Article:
And now, an effort is underway to roll back the clock. This week, a group of political operatives and deep-pocketed donors calling themselves the Coalition to Fix and Improve Measure 110 filed a pair of proposed ballot initiatives, Fix and Improve Measure 110-Measure A and Fix and Improve Measure 110-Measure B, would once again make drug possession a crime, as well as making changes on the treatment side of the ledger.

The possession of drugs such as cocaine, fentanyl, heroin, and methamphetamine would be a misdemeanor, and there would be a new misdemeanor of public drug consumption of illicit drugs. Version "B" of the initiative would also increase penalties for some drug offenses, such as where drug use causes death or when the offender is a repeat offender. That version would also make possession of pill-making machines a felony offense.

The latter version would also shift control of Measure 110 funds from the Oregon Health Authority, which has been criticized for the slow implementation of the treatment and recovery programs, to the Alcohol and Drugs Policy Commission.

Backers of the effort include former Republican lawmaker Max Williams, political consultant Dan Lavey, progressive strategist Paige Richardson and Washington County District Attorney Kevin Barton. Financial backers include Nike co-founder Phil Knight, who spent nearly $5 million last year to put anyone but the Democrat in the governor's chair, and kicked in $200,000 for this coalition. Also anteing up are Columbia Sportswear President and CEO Tim Boyle ($300,000), real estate mogul Jordan Schnitzer ($50,000), former Columbia Distributing Company chair Ed Maletis ($50,000) and the Goodman family, a major property owner in Downtown Portland ($100,000).

Portland, the state's largest city, suffers from a high rate of homelessness, public drug use, and an on-going crisis of mental health treatment, and proponents of the initiatives draw on a culturally conservative critique of the city as a hellhole blighted by liberal leadership and wacky ideas like decriminalizing drugs to make their case.

"We know that Ballot Measure 110 didn’t create the homeless crisis or the behavioral-health crisis or is the sole reason we are seeing spikes in crime," said Williams. "But we are convinced that Measure 110 is making things a whole lot worse."

"Even casual observers of Portland can recognize we are well off track here," said Boyle, adding that recriminalizing possession may be just what users need because  "the incentive of being incarcerated is powerful. It means people take it seriously. They have an incentive for getting clean."

But treatment providers, affected families, and reform advocates say that while Measure 110 has its issues, reverting to a prohibitionist position is not the answer.

"Drug use has been a problem in many neighborhoods for decades and overdose rates were skyrocketing before passage of Measure 110," said Larry Turner, co-founder and a community navigator of Fresh Out in Portland. "Before passing new laws that will take us back to the days when Black and brown people were disproportionately harmed by criminalization, we need to make Measure 110 more effective without overturning the law and going backwards. We need unified support from leaders committed to providing services to people who need them quickly, demanding accountability from local officials; and strongly supporting first responders and service providers. Let’s enforce the laws we have."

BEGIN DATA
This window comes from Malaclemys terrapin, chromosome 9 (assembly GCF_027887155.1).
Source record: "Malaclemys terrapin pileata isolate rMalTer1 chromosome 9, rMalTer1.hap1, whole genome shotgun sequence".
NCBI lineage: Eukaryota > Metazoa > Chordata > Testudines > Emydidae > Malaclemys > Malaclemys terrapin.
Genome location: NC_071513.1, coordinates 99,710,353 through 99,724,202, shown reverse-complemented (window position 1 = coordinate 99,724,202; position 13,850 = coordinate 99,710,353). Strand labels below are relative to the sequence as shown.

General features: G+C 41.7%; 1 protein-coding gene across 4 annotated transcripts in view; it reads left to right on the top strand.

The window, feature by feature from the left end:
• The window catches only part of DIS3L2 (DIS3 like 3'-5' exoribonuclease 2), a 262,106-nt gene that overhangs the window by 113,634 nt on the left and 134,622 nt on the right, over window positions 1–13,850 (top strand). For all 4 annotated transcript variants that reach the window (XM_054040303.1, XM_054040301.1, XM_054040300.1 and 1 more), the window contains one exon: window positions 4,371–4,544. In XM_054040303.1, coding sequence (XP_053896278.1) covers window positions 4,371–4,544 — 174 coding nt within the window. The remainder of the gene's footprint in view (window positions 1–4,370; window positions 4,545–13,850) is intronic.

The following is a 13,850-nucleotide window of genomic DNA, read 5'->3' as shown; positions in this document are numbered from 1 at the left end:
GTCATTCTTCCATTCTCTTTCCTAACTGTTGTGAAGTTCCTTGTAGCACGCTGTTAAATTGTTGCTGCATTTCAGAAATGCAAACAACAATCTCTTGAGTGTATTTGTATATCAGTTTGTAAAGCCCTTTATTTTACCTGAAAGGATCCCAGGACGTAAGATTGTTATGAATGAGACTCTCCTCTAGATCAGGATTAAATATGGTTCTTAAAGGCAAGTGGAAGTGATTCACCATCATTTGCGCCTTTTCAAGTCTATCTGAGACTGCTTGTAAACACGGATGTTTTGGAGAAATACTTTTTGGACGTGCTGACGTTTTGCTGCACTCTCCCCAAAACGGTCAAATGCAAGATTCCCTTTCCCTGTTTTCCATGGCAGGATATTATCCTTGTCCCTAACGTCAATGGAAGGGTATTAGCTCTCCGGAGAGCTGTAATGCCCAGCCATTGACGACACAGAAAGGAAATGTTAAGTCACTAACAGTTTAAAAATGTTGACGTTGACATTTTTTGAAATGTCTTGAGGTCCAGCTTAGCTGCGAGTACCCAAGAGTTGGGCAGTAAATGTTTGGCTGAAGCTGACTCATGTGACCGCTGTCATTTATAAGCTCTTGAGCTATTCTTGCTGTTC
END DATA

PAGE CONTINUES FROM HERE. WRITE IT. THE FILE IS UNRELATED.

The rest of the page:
"My son died of a heroin overdose when personal possession was a crime. Criminalization and threat of arrest did not save him, and it will not save the thousands of sons and daughters in need of treatment in Oregon today," said Julia Pinsky of Jackson County, who started Max’s Mission in memory of her son. "The disorder, crime and human suffering on Oregon’s streets are unacceptable. We need to demand that politicians and bureaucrats stop dragging their feet, and finally deliver the housing, drug treatment, and mental health care that people need, and voters have overwhelmingly supported. The fentanyl crisis has made the need for these services even more critical. I don’t want any more families to experience the devastation of losing their child."

"It is disappointing that the people behind these petitions didn’t talk to Measure 110 providers. We could have told them what is needed to make the measure more effective. We need more support, and the entire system needs increased funding and people need a roof over their head for recovery to be successful. Arresting and jailing people with addiction means they will end up right back on the street with increased overdose risk and a criminal record that will make the road to recovery that much harder," said Shannon Jones, CEO of the Oregon Change Clinic.

"Oregonians have real concerns about the suffering and challenges they see in their communities. Nothing proposed in this initiative provides real solutions, instead it reverts to failed drug war tactics: more criminalization, coercive interventions, and to disappear people who are struggling without addressing the conditions that lead to homelessness and addiction," said Kassandra Frederique, Executive Director of the Drug Policy Alliance. "Recriminalizing drugs and forced treatment are false promises of change but will increase overdose risk, increase racial disparities in the criminal legal system, disrupt treatment for those who seek it, and saddle people with criminal records that will serve as barriers to housing, employment, education, and other services for the rest of their lives. Policymakers in Oregon must strengthen Measure 110 by expanding and making more accessible the services and supports people need to both address their needs while ensuring safety for our communities, without criminalization and coercion."